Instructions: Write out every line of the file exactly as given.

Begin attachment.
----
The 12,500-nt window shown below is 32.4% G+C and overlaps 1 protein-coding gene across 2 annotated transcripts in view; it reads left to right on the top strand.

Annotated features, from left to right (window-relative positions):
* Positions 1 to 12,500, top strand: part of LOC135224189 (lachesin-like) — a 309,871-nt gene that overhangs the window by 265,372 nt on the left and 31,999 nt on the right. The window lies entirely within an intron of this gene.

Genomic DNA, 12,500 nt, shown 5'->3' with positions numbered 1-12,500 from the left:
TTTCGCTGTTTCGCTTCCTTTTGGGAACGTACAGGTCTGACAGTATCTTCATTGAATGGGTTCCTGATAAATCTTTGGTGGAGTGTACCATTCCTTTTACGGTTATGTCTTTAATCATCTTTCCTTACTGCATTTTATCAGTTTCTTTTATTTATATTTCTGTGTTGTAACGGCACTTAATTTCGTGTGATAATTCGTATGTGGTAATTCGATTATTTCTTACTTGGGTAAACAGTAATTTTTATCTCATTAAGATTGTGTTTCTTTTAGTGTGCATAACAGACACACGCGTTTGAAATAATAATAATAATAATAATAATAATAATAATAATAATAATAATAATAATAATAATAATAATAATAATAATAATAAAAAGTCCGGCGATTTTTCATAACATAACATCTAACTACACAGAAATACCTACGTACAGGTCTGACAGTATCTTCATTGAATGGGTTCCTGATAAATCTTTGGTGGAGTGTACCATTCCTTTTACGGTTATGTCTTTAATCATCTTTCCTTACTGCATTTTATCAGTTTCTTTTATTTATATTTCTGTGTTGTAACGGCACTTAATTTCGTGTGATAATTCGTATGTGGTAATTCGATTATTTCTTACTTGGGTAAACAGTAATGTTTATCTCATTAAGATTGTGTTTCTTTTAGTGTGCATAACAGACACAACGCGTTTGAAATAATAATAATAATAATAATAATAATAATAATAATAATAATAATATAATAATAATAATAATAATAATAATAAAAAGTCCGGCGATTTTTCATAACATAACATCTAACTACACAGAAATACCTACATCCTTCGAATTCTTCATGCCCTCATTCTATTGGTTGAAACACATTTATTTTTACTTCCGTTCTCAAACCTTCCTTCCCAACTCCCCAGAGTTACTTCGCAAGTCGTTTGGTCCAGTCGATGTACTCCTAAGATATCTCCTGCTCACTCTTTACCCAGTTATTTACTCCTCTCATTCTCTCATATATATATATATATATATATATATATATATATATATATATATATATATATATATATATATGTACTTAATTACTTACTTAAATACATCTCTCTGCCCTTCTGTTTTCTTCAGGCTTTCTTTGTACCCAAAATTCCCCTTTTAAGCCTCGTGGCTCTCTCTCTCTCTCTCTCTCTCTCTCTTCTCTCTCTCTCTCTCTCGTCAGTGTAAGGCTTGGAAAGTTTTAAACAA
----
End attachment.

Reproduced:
The 12,500-nt window shown below is 32.4% G+C and overlaps 1 protein-coding gene across 2 annotated transcripts in view; it reads left to right on the top strand.

Annotated features, from left to right (window-relative positions):
* Positions 1 to 12,500, top strand: part of LOC135224189 (lachesin-like) — a 309,871-nt gene that overhangs the window by 265,372 nt on the left and 31,999 nt on the right. The window lies entirely within an intron of this gene.

Genomic DNA, 12,500 nt, shown 5'->3' with positions numbered 1-12,500 from the left:
TTTCGCTGTTTCGCTTCCTTTTGGGAACGTACAGGTCTGACAGTATCTTCATTGAATGGGTTCCTGATAAATCTTTGGTGGAGTGTACCATTCCTTTTACGGTTATGTCTTTAATCATCTTTCCTTACTGCATTTTATCAGTTTCTTTTATTTATATTTCTGTGTTGTAACGGCACTTAATTTCGTGTGATAATTCGTATGTGGTAATTCGATTATTTCTTACTTGGGTAAACAGTAATTTTTATCTCATTAAGATTGTGTTTCTTTTAGTGTGCATAACAGACACACGCGTTTGAAATAATAATAATAATAATAATAATAATAATAATAATAATAATAATAATAATAATAATAATAATAATAATAATAATAAAAAGTCCGGCGATTTTTCATAACATAACATCTAACTACACAGAAATACCTACGTACAGGTCTGACAGTATCTTCATTGAATGGGTTCCTGATAAATCTTTGGTGGAGTGTACCATTCCTTTTACGGTTATGTCTTTAATCATCTTTCCTTACTGCATTTTATCAGTTTCTTTTATTTATATTTCTGTGTTGTAACGGCACTTAATTTCGTGTGATAATTCGTATGTGGTAATTCGATTATTTCTTACTTGGGTAAACAGTAATGTTTATCTCATTAAGATTGTGTTTCTTTTAGTGTGCATAACAGACACAACGCGTTTGAAATAATAATAATAATAATAATAATAATAATAATAATAATAATAATATAATAATAATAATAATAATAATAATAAAAAGTCCGGCGATTTTTCATAACATAACATCTAACTACACAGAAATACCTACATCCTTCGAATTCTTCATGCCCTCATTCTATTGGTTGAAACACATTTATTTTTACTTCCGTTCTCAAACCTTCCTTCCCAACTCCCCAGAGTTACTTCGCAAGTCGTTTGGTCCAGTCGATGTACTCCTAAGATATCTCCTGCTCACTCTTTACCCAGTTATTTACTCCTCTCATTCTCTCATATATATATATATATATATATATATATATATATATATATATATATATATATATATATATATGTACTTAATTACTTACTTAAATACATCTCTCTGCCCTTCTGTTTTCTTCAGGCTTTCTTTGTACCCAAAATTCCCCTTTTAAGCCTCGTGGCTCTCTCTCTCTCTCTCTCTCTCTCTCTTCTCTCTCTCTCTCTCTCGTCAGTGTAAGGCTTGGAAAGTTTTAAACAA